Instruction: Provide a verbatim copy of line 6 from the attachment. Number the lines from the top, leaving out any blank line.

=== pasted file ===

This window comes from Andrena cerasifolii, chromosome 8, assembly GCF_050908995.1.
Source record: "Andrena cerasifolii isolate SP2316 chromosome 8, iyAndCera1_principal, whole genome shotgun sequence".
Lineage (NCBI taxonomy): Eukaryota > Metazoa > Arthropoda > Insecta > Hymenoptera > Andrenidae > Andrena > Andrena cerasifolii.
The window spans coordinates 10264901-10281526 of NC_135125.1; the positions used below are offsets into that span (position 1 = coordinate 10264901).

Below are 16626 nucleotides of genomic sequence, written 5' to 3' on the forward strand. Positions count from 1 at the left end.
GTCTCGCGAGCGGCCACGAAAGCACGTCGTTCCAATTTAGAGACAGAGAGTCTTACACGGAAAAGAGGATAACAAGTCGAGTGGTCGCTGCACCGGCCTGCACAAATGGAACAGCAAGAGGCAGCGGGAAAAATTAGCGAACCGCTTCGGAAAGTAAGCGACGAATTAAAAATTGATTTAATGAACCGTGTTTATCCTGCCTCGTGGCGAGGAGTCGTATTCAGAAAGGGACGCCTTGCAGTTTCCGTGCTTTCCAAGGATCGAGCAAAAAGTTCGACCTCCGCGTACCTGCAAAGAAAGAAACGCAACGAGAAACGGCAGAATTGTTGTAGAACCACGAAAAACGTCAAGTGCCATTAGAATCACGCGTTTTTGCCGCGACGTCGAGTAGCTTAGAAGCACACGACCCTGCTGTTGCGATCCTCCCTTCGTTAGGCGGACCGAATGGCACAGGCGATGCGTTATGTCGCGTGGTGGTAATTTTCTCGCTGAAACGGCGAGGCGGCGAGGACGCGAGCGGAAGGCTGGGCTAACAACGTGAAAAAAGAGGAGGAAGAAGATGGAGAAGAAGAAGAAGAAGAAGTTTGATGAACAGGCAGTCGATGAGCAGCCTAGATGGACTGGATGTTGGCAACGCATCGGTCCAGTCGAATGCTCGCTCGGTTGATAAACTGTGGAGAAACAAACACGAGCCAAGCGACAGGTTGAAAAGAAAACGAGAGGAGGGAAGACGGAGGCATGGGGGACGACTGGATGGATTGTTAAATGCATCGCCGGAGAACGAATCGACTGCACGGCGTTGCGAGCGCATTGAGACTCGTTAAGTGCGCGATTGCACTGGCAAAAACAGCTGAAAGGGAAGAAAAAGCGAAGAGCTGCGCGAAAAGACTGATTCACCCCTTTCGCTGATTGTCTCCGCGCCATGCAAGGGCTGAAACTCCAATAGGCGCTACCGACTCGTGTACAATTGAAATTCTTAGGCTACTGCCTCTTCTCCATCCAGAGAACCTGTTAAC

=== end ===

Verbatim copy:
GTCTCGCGAGCGGCCACGAAAGCACGTCGTTCCAATTTAGAGACAGAGAGTCTTACACGGAAAAGAGGATAACAAGTCGAGTGGTCGCTGCACCGGCCTGCACAAATGGAACAGCAAGAGGCAGCGGGAAAAATTAGCGAACCGCTTCGGAAAGTAAGCGACGAATTAAAAATTGATTTAATGAACCGTGTTTATCCTGCCTCGTGGCGAGGAGTCGTATTCAGAAAGGGACGCCTTGCAGTTTCCGTGCTTTCCAAGGATCGAGCAAAAAGTTCGACCTCCGCGTACCTGCAAAGAAAGAAACGCAACGAGAAACGGCAGAATTGTTGTAGAACCACGAAAAACGTCAAGTGCCATTAGAATCACGCGTTTTTGCCGCGACGTCGAGTAGCTTAGAAGCACACGACCCTGCTGTTGCGATCCTCCCTTCGTTAGGCGGACCGAATGGCACAGGCGATGCGTTATGTCGCGTGGTGGTAATTTTCTCGCTGAAACGGCGAGGCGGCGAGGACGCGAGCGGAAGGCTGGGCTAACAACGTGAAAAAAGAGGAGGAAGAAGATGGAGAAGAAGAAGAAGAAGAAGTTTGATGAACAGGCAGTCGATGAGCAGCCTAGATGGACTGGATGTTGGCAACGCATCGGTCCAGTCGAATGCTCGCTCGGTTGATAAACTGTGGAGAAACAAACACGAGCCAAGCGACAGGTTGAAAAGAAAACGAGAGGAGGGAAGACGGAGGCATGGGGGACGACTGGATGGATTGTTAAATGCATCGCCGGAGAACGAATCGACTGCACGGCGTTGCGAGCGCATTGAGACTCGTTAAGTGCGCGATTGCACTGGCAAAAACAGCTGAAAGGGAAGAAAAAGCGAAGAGCTGCGCGAAAAGACTGATTCACCCCTTTCGCTGATTGTCTCCGCGCCATGCAAGGGCTGAAACTCCAATAGGCGCTACCGACTCGTGTACAATTGAAATTCTTAGGCTACTGCCTCTTCTCCATCCAGAGAACCTGTTAAC